DevOps platform provider GitLab has revealed controversial changes to its subscription system, which sees the company dropping its Bronze/Starter tier to free up resources, and going for a more consistent naming scheme.
According to GitLab CEO Sid Sijbrandij, the Bronze/Starter tier wasn’t able to meet the minimum rate of return the company was expecting, suggesting that the price of $4 per user and month couldn’t cover the infrastructure and support cost associated with the offer. “Ending availability of the Bronze/Starter tier will help us accelerate development on customers’ priority needs” Sijbrandij wrote, pointing out usability and enterprise-grade security as beneficiaries of the newly freed resources.
Organisations taking the news as a hint to quickly jump on the Bronze train are out of luck, since the tier can’t be booked by new customers anymore. Existing customers are meanwhile free to stay on the tier and extend it for another year once renewal is due. Seats can still be added at the current price until the end of the current subscription.
There’s also an upgrade plan available, in which switching from Bronze to Premium is free for the first 25 users for now, and once the next renewal date comes around it will be “$6/user/month in Year 1, $9/user/month in Year 2, and $15/user per month in Year 3”.
Given the premium tier’s substantially higher price of $19/user/month, the subscription model change might be a good time to revisit the reasons for choosing Bronze/Starter in the first place and check if deciding capabilities have made their way into the Free tier since.
First feedback on the change mainly took issue with the fact that the higher prices might stop teams from involving non-coders into the development process by giving them access to reporting functionality and such like to keep costs low. Service providers saw themselves in a similar boat, though GitLab representatives promised to look into the use case.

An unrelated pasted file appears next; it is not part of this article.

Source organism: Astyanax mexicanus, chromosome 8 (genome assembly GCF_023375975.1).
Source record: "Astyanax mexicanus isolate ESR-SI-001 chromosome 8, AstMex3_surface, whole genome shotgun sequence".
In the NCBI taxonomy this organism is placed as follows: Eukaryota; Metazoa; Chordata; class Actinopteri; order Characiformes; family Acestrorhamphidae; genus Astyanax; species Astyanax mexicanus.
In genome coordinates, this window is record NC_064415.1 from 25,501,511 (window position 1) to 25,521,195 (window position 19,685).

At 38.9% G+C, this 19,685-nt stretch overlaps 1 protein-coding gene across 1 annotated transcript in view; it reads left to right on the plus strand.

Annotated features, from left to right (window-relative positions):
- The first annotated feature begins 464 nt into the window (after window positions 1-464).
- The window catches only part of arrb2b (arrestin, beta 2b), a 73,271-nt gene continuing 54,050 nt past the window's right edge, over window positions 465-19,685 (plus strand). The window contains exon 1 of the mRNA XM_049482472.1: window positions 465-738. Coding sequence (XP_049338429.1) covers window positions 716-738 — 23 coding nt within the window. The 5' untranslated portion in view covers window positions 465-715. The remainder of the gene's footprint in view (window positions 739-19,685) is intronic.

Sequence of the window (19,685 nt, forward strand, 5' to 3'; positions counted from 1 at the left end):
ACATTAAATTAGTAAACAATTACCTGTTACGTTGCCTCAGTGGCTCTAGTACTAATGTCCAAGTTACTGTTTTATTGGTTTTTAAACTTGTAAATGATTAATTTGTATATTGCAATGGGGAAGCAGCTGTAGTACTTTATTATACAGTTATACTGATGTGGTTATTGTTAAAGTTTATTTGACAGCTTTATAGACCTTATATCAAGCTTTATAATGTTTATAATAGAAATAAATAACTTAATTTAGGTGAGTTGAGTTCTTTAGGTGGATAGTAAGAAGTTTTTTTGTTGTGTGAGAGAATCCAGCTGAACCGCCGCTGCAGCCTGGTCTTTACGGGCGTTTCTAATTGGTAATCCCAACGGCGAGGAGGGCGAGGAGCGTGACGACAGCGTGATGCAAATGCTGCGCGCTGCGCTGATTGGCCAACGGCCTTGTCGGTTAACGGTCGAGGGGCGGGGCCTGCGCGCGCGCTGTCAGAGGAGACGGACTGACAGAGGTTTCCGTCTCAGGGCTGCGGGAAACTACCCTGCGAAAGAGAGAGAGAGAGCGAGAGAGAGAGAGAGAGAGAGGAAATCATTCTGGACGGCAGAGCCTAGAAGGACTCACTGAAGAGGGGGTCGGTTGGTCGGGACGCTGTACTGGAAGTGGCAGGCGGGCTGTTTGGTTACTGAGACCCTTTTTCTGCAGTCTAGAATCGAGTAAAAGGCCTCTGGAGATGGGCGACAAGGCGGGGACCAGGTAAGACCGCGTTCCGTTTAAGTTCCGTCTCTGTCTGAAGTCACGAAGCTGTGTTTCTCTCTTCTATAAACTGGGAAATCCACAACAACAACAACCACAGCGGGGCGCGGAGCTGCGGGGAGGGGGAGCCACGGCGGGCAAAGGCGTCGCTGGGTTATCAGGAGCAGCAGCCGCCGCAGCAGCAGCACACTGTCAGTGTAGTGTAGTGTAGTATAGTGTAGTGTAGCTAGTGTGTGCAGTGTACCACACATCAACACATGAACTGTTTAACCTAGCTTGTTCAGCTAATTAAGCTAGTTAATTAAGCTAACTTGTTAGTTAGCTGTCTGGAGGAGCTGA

Until that’s figured out, users who can’t stomach the price rise and only went with Bronze because of the Jenkins integration could be well off switching to free, since the company website states that the integration is supposed to get open sourced at some point. Meanwhile those in it mainly for the SaaS runner minutes could check if self-hosting is an option.
With Bronze/Starter gone, GitLab also went ahead and unified the naming between self-managed and as-a-service variants to avoid confusion. From now on there is only a free, a premium, and an ultimate tier, which can be bought in either a self-managed or a SaaS version. Subscribers to the gold or silver tier shouldn’t run into any changes other than the new name.
Features that are available on self-managed plans only will remain accessible to just those subscribers, while those wondering about the unchanged wording on the pricing page regarding free CI/CD minutes are reminded that this is for SaaS runners only, so no restrictions apply for your own ones.
The news comes just a couple of days after the last big GitLab update, which led to trouble for some users of the GitLab Pages feature. A patch fixing the authorisation settings bug responsible has been made available yesterday.